Institute for Employment Research (IAB), Germany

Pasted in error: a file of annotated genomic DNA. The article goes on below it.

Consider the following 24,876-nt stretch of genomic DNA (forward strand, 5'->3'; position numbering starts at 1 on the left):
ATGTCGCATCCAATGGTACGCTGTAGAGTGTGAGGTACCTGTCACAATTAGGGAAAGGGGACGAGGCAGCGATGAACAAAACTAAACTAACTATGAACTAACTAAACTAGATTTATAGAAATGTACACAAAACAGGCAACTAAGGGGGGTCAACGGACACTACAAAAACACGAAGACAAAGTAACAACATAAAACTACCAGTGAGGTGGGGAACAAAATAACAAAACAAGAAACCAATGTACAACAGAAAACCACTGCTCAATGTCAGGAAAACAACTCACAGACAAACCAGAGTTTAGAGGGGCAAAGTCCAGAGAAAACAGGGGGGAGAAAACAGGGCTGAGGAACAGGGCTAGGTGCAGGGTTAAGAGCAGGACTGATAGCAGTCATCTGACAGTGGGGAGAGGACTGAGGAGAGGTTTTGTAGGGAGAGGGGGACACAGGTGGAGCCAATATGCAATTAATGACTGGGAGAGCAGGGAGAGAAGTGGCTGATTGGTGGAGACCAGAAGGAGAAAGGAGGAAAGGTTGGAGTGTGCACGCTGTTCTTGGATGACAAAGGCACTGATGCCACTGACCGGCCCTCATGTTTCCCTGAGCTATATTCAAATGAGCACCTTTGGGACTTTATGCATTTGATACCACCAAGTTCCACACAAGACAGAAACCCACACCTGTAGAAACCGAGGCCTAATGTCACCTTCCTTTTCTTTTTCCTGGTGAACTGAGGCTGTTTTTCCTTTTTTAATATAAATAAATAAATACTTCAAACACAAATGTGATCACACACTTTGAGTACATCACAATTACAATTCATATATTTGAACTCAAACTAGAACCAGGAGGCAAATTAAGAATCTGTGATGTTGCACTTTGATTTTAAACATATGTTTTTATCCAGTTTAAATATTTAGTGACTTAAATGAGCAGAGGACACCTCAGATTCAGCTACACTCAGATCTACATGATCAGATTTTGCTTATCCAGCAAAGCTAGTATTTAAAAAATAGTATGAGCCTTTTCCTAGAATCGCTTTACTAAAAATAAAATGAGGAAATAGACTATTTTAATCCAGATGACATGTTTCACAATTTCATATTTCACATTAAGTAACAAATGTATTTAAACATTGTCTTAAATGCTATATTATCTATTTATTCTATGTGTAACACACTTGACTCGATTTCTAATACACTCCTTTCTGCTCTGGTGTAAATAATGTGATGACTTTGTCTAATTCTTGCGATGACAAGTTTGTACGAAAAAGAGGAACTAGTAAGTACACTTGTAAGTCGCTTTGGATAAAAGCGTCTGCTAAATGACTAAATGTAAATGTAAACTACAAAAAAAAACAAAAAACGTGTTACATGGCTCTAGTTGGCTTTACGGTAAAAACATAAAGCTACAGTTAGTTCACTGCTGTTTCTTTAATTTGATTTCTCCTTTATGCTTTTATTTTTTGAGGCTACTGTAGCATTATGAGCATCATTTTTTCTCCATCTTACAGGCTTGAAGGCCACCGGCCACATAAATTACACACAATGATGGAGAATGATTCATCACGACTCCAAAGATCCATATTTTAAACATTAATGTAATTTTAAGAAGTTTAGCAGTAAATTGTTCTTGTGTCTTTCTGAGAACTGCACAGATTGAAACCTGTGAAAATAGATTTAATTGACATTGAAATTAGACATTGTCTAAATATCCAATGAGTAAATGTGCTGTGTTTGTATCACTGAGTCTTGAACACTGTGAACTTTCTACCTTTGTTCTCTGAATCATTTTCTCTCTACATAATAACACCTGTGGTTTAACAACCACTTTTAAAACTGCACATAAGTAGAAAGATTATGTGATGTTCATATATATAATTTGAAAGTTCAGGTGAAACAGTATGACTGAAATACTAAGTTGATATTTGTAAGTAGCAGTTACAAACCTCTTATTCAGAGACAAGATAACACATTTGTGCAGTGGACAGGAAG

Women’s labor market participation has been rising in the last years, the proportion of female university graduates increases constantly and ever more women are in executive positions. However, there is also evidence that women are more likely to be overeducated then men. If a person is overeducated, in the sense that an employee’s level of training exceeds the job requirements, parts of the human capital lie idle. This could not only have negative consequences on the individual level, but also be costly on the social level. Current research on overeducation focuses on individual explanatory factors, which are limited to only one determinant - such as gender or migration status. But in light of economical, political and cultural globalization that increases societal heterogeneity, it is obvious that the emergence and reproduction of social inequalities cannot be reduced to only one dimension. In the study of social inequalities it is important to consider that people are always part of several social groups at the same time. In the presentation I will focus on this research gap. Based on the concept of intersectionality I will discuss the mechanisms of interaction of gender, migration status and social background in the context of overeducation theoretically. Using data from the National Educational Panel Study (NEPS) I show the effect of gender on the risk of being overeducated as itself and in interaction with the other individual characteristics. I will respond to the question how gender inequality on overeducation varies with other social categories.